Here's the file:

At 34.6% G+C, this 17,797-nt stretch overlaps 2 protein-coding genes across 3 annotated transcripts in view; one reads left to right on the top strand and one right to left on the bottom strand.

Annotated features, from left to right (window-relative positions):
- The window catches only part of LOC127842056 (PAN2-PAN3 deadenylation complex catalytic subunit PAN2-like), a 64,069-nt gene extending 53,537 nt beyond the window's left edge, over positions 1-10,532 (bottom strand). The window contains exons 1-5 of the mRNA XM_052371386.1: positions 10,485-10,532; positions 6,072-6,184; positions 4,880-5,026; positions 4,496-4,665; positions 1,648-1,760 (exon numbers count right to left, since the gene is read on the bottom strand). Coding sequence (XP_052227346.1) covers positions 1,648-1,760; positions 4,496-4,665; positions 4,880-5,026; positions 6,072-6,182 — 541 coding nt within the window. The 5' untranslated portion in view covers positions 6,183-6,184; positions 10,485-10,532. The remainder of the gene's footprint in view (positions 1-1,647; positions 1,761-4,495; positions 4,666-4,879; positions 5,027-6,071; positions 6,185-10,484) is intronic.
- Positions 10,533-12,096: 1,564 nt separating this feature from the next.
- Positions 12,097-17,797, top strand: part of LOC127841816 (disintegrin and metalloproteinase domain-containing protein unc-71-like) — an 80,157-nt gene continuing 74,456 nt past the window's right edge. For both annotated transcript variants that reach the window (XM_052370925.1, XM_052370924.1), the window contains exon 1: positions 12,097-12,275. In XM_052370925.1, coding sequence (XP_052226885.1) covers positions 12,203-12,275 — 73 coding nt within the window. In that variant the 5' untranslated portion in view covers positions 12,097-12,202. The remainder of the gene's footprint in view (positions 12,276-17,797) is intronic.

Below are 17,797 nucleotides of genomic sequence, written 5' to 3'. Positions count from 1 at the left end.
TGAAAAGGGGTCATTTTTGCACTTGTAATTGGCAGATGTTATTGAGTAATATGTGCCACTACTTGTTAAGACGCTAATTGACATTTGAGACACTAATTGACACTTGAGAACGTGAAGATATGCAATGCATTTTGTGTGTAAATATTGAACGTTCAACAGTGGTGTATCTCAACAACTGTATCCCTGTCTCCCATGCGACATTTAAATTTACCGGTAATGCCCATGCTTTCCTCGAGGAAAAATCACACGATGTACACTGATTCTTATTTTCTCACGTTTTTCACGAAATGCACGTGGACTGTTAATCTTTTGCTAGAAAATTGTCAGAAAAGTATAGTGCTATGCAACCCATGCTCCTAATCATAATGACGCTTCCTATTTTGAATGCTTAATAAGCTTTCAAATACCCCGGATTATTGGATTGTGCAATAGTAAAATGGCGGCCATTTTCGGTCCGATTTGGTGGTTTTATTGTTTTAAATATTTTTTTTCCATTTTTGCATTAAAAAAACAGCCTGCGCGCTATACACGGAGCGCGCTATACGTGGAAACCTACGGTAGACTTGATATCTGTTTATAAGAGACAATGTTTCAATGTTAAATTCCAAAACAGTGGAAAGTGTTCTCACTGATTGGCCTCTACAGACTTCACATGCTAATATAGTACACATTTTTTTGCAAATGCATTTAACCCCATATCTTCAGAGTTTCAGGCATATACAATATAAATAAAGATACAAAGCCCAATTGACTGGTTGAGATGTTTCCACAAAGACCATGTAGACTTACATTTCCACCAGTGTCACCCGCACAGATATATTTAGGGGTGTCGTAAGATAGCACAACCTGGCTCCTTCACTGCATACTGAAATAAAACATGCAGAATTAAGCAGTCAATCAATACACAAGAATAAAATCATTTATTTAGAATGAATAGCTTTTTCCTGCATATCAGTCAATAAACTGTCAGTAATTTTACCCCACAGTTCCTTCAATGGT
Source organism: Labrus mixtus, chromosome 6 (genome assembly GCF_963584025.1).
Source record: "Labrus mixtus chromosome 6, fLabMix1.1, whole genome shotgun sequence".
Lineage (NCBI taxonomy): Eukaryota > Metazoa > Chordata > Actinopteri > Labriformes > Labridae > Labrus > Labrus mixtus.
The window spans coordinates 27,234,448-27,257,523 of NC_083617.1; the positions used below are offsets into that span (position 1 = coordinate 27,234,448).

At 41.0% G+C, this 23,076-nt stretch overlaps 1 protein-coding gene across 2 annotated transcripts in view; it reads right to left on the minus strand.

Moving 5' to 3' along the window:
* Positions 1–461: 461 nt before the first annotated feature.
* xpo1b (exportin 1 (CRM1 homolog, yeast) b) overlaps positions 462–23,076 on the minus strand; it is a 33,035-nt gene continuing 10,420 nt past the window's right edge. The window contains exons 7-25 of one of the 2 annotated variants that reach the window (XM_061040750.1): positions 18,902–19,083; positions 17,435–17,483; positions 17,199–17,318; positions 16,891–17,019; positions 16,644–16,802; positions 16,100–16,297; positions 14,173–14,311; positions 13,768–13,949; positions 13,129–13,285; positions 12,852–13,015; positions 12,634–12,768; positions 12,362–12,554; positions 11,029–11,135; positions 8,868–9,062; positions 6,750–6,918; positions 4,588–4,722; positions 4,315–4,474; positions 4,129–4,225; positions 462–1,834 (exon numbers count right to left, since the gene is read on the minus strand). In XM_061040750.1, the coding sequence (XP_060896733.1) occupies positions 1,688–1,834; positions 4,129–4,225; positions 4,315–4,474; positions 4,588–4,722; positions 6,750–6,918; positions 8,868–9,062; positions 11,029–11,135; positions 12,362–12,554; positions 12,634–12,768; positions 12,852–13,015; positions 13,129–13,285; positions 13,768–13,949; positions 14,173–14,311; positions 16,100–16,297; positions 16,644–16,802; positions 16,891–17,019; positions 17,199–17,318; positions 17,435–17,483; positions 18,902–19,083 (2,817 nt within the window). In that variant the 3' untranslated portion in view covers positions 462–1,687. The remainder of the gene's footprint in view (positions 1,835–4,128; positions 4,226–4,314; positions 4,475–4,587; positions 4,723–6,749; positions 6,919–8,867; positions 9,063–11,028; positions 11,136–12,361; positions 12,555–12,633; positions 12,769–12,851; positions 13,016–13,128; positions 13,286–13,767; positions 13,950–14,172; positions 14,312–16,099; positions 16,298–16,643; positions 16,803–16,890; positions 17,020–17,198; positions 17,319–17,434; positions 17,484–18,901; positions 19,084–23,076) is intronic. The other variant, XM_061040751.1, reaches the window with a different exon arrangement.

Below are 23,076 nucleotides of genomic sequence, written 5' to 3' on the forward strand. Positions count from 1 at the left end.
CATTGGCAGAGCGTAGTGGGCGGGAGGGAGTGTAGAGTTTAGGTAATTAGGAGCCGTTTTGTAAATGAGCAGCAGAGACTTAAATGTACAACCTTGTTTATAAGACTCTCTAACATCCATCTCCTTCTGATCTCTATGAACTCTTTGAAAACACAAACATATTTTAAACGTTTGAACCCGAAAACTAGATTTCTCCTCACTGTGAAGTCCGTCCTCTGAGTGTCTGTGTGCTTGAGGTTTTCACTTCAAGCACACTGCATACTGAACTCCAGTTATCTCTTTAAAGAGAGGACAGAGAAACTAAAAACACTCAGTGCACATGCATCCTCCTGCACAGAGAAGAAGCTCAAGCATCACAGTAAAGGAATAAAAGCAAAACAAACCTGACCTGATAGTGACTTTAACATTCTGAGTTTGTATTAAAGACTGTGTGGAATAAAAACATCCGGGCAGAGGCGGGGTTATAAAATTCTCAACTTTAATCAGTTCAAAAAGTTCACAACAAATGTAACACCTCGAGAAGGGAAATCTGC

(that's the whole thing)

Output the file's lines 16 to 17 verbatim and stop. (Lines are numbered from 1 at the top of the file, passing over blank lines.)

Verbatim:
Below are 23,076 nucleotides of genomic sequence, written 5' to 3' on the forward strand. Positions count from 1 at the left end.
CATTGGCAGAGCGTAGTGGGCGGGAGGGAGTGTAGAGTTTAGGTAATTAGGAGCCGTTTTGTAAATGAGCAGCAGAGACTTAAATGTACAACCTTGTTTATAAGACTCTCTAACATCCATCTCCTTCTGATCTCTATGAACTCTTTGAAAACACAAACATATTTTAAACGTTTGAACCCGAAAACTAGATTTCTCCTCACTGTGAAGTCCGTCCTCTGAGTGTCTGTGTGCTTGAGGTTTTCACTTCAAGCACACTGCATACTGAACTCCAGTTATCTCTTTAAAGAGAGGACAGAGAAACTAAAAACACTCAGTGCACATGCATCCTCCTGCACAGAGAAGAAGCTCAAGCATCACAGTAAAGGAATAAAAGCAAAACAAACCTGACCTGATAGTGACTTTAACATTCTGAGTTTGTATTAAAGACTGTGTGGAATAAAAACATCCGGGCAGAGGCGGGGTTATAAAATTCTCAACTTTAATCAGTTCAAAAAGTTCACAACAAATGTAACACCTCGAGAAGGGAAATCTGC